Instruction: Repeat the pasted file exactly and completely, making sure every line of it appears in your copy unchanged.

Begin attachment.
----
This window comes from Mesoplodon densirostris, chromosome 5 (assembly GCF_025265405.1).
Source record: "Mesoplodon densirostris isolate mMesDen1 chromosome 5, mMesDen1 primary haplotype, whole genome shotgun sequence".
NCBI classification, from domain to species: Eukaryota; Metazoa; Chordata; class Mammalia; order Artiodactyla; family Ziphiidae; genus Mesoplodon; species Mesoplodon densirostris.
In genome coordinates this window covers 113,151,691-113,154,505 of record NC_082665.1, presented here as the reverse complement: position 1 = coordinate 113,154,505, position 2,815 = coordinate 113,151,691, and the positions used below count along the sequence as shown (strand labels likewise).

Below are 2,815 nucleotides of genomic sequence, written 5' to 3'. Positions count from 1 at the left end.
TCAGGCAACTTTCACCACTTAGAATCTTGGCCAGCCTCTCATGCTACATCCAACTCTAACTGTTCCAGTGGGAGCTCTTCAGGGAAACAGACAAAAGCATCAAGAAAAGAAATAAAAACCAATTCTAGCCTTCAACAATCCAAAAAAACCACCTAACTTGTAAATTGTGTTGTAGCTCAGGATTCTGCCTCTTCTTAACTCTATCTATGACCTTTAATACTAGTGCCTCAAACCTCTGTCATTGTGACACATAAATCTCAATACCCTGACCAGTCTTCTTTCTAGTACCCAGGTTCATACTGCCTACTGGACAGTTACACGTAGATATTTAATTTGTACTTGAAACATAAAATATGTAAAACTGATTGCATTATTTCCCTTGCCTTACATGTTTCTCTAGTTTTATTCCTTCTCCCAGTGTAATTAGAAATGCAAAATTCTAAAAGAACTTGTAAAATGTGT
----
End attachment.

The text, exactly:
This window comes from Mesoplodon densirostris, chromosome 5 (assembly GCF_025265405.1).
Source record: "Mesoplodon densirostris isolate mMesDen1 chromosome 5, mMesDen1 primary haplotype, whole genome shotgun sequence".
NCBI classification, from domain to species: Eukaryota; Metazoa; Chordata; class Mammalia; order Artiodactyla; family Ziphiidae; genus Mesoplodon; species Mesoplodon densirostris.
In genome coordinates this window covers 113,151,691-113,154,505 of record NC_082665.1, presented here as the reverse complement: position 1 = coordinate 113,154,505, position 2,815 = coordinate 113,151,691, and the positions used below count along the sequence as shown (strand labels likewise).

Below are 2,815 nucleotides of genomic sequence, written 5' to 3'. Positions count from 1 at the left end.
TCAGGCAACTTTCACCACTTAGAATCTTGGCCAGCCTCTCATGCTACATCCAACTCTAACTGTTCCAGTGGGAGCTCTTCAGGGAAACAGACAAAAGCATCAAGAAAAGAAATAAAAACCAATTCTAGCCTTCAACAATCCAAAAAAACCACCTAACTTGTAAATTGTGTTGTAGCTCAGGATTCTGCCTCTTCTTAACTCTATCTATGACCTTTAATACTAGTGCCTCAAACCTCTGTCATTGTGACACATAAATCTCAATACCCTGACCAGTCTTCTTTCTAGTACCCAGGTTCATACTGCCTACTGGACAGTTACACGTAGATATTTAATTTGTACTTGAAACATAAAATATGTAAAACTGATTGCATTATTTCCCTTGCCTTACATGTTTCTCTAGTTTTATTCCTTCTCCCAGTGTAATTAGAAATGCAAAATTCTAAAAGAACTTGTAAAATGTGT